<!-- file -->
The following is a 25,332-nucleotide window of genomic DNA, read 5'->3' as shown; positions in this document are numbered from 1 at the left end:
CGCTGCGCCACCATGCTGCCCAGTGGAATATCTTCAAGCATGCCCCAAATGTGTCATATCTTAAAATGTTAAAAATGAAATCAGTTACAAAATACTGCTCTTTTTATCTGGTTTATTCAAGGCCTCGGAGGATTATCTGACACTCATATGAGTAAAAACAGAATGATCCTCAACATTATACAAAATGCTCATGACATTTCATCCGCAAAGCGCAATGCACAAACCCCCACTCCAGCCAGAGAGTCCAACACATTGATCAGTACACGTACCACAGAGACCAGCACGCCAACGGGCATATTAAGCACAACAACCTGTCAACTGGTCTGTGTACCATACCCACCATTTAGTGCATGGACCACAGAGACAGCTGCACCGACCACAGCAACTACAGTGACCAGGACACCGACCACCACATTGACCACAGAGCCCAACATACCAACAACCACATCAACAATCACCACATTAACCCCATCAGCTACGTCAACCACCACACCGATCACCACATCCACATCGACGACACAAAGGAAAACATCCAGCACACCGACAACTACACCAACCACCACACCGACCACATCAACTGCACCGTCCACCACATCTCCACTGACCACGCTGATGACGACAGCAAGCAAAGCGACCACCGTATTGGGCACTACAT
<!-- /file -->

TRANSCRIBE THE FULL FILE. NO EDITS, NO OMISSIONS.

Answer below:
The following is a 25,332-nucleotide window of genomic DNA, read 5'->3' as shown; positions in this document are numbered from 1 at the left end:
CGCTGCGCCACCATGCTGCCCAGTGGAATATCTTCAAGCATGCCCCAAATGTGTCATATCTTAAAATGTTAAAAATGAAATCAGTTACAAAATACTGCTCTTTTTATCTGGTTTATTCAAGGCCTCGGAGGATTATCTGACACTCATATGAGTAAAAACAGAATGATCCTCAACATTATACAAAATGCTCATGACATTTCATCCGCAAAGCGCAATGCACAAACCCCCACTCCAGCCAGAGAGTCCAACACATTGATCAGTACACGTACCACAGAGACCAGCACGCCAACGGGCATATTAAGCACAACAACCTGTCAACTGGTCTGTGTACCATACCCACCATTTAGTGCATGGACCACAGAGACAGCTGCACCGACCACAGCAACTACAGTGACCAGGACACCGACCACCACATTGACCACAGAGCCCAACATACCAACAACCACATCAACAATCACCACATTAACCCCATCAGCTACGTCAACCACCACACCGATCACCACATCCACATCGACGACACAAAGGAAAACATCCAGCACACCGACAACTACACCAACCACCACACCGACCACATCAACTGCACCGTCCACCACATCTCCACTGACCACGCTGATGACGACAGCAAGCAAAGCGACCACCGTATTGGGCACTACAT